deciliter


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deciliter

 (dL) [des´ĭ-le″ter]
one tenth (10−1) of a liter; 100 milliliters.

dec·i·li·ter (dL),

(des'i-lē'tĕr),
One tenth of a liter.

deciliter

/dec·i·li·ter/ (dL) (des´ĭ-le″ter) one tenth (10minus;1) of a liter; 100 milliliters.

deciliter (dL)

a unit of volume in the metric system equal to 100 milliliters or one tenth of a liter.

dec·i·li·ter

(dL) (des'i-lē'tĕr)
One tenth of a liter.

Deciliter (dL)

100 cubic centimeters (cc).
Mentioned in: Hypercholesterolemia
References in periodicals archive ?
The product labeling for PROCRIT(R) recommends a target hemoglobin range of between 10 and 12 grams per deciliter of blood.
There was a mean increase from baseline of 82 milligrams per deciliter in the once-daily arm and 76 milligrams per deciliter in the twice-daily arm, versus 125 milligrams per deciliter in Study 863.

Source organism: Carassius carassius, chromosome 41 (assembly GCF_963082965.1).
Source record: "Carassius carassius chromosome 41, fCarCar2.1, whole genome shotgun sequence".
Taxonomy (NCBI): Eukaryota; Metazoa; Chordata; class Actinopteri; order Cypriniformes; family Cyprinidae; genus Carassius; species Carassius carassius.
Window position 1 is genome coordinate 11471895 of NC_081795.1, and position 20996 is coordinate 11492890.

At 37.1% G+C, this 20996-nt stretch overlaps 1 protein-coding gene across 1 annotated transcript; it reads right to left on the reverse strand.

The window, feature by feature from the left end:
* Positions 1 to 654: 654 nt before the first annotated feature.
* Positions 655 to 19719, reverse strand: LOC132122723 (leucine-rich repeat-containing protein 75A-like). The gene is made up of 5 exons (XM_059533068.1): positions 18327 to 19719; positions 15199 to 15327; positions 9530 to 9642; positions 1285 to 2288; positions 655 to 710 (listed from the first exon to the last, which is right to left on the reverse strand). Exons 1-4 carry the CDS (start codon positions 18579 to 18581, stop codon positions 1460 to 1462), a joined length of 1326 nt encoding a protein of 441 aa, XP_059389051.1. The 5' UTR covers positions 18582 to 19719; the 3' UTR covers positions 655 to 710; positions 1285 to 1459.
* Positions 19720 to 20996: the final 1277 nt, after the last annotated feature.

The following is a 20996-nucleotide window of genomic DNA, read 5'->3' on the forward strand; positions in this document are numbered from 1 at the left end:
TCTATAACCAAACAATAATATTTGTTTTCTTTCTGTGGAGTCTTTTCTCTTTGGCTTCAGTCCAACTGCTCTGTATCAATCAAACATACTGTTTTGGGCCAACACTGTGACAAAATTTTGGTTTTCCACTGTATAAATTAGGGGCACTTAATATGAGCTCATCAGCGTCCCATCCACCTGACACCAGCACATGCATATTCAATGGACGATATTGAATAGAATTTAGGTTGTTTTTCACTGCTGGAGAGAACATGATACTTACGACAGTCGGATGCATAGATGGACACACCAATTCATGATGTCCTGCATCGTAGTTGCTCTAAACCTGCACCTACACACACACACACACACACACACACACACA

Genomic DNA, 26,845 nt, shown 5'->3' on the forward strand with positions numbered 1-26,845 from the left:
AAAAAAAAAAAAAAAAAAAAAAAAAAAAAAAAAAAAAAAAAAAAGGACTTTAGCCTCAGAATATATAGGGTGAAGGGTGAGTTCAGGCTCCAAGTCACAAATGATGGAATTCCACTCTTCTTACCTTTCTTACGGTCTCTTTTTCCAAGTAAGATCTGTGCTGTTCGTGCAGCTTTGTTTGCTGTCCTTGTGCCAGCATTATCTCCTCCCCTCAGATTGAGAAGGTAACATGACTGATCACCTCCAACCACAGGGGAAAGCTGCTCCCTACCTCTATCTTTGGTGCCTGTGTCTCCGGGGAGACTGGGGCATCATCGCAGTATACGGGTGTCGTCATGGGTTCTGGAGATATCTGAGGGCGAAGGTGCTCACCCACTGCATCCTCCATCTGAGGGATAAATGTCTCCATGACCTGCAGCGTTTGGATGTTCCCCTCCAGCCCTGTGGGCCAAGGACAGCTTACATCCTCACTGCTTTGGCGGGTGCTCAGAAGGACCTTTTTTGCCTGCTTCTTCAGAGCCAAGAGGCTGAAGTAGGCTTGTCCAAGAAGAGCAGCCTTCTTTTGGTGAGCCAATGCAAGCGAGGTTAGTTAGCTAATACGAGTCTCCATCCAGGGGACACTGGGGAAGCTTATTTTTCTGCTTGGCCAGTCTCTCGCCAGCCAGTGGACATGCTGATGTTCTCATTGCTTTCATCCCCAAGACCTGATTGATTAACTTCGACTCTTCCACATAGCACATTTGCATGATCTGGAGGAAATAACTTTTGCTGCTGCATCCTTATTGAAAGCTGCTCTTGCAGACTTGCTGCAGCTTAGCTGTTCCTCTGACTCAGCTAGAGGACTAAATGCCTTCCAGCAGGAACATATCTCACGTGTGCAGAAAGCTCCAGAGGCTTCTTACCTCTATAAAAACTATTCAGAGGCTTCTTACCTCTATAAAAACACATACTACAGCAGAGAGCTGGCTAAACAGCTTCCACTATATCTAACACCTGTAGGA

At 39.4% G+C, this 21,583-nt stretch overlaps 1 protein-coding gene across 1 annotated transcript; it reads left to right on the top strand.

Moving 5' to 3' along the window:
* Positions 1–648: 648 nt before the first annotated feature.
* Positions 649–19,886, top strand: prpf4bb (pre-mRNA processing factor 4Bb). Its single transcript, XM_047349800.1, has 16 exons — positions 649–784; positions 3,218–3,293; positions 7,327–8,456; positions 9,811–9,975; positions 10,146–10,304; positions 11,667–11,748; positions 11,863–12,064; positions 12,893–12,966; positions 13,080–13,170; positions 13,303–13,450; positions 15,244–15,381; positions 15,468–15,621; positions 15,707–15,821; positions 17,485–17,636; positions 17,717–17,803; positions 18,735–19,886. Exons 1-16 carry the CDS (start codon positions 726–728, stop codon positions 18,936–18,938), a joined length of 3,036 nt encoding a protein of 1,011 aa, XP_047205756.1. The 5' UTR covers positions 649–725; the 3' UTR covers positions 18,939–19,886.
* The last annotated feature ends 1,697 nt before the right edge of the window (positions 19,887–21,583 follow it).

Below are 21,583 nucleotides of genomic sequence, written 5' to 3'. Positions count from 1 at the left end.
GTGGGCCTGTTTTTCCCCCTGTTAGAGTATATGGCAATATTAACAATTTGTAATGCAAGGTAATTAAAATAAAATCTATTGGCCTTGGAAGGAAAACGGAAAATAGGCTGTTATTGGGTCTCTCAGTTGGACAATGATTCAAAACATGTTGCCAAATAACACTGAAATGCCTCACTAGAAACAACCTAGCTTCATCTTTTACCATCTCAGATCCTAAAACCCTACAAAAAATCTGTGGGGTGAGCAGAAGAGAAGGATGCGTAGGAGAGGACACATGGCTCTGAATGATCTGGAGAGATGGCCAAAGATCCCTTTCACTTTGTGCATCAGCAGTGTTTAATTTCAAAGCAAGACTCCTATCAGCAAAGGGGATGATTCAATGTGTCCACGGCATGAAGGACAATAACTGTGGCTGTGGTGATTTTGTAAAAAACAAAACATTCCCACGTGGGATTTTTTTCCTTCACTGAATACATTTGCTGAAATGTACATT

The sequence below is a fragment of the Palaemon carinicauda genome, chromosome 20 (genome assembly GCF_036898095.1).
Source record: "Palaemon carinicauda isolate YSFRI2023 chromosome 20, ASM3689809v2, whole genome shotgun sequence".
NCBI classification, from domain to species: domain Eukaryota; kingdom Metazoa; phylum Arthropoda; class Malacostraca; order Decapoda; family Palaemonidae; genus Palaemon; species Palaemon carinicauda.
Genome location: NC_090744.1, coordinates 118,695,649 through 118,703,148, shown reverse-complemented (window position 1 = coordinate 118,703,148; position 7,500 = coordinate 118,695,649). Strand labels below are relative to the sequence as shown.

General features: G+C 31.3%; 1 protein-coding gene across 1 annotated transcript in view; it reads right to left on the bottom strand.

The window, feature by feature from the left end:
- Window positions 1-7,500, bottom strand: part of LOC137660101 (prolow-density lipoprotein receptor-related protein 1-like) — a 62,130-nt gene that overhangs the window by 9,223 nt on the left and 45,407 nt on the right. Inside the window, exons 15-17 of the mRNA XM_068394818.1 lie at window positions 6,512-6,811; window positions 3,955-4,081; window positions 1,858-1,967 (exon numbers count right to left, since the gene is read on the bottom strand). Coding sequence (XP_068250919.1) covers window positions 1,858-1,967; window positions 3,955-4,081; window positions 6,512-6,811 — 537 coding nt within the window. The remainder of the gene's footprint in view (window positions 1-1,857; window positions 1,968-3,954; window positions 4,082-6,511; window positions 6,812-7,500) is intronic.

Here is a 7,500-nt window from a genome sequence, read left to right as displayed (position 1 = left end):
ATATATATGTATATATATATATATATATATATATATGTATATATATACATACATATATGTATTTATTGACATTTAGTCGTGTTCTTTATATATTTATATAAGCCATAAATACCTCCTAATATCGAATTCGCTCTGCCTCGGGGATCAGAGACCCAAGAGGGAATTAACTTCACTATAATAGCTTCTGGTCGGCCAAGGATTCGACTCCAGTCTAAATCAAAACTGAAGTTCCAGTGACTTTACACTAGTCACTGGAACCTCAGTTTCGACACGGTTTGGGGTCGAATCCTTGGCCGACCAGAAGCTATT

Earlier data had shown that reducing blood lead levels by 1 microgram per deciliter increased the earning potential of children born in a single year by $5 billion.
The Bornitz's youngest son, Kyler Bornitz, had blood levels showing a lead content of 27 micrograms per deciliter by the time he was 18 months old.
Normally the blood sugar level is 70 to 120 milligrams per deciliter, no matter what food is eaten.
The Masters and Coplan studies showed a doubling of the incidence of the danger level of 10 micrograms per deciliter of lead in children's blood when silicofluoride and hydrofluosilicic acid (fluoride-releasing compounds) from the phosphate fertilizer industry are present in the public drinking water compared to sodium fluoride or no fluoride additives.
All of the boys also were tested to see whether their blood-lead levels met federal safety standards - under 10 micrograms per deciliter of blood.
The content of hemoglobin in whole blood typically found in guinea pigs is about 16 grams of hemoglobin per deciliter blood.
Blood lead levels as low as 10 micrograms per deciliter ([micro]g/dL) are known to cause adverse health effects.
I now find that my average blood sugar falls safely within the range 80 to 240 milligrams per deciliter cited in the article as normal.
Only 3 percent of the study participants fell into the questionable or toxic range -- lead levels above 10 micrograms per deciliter (dL) of blood.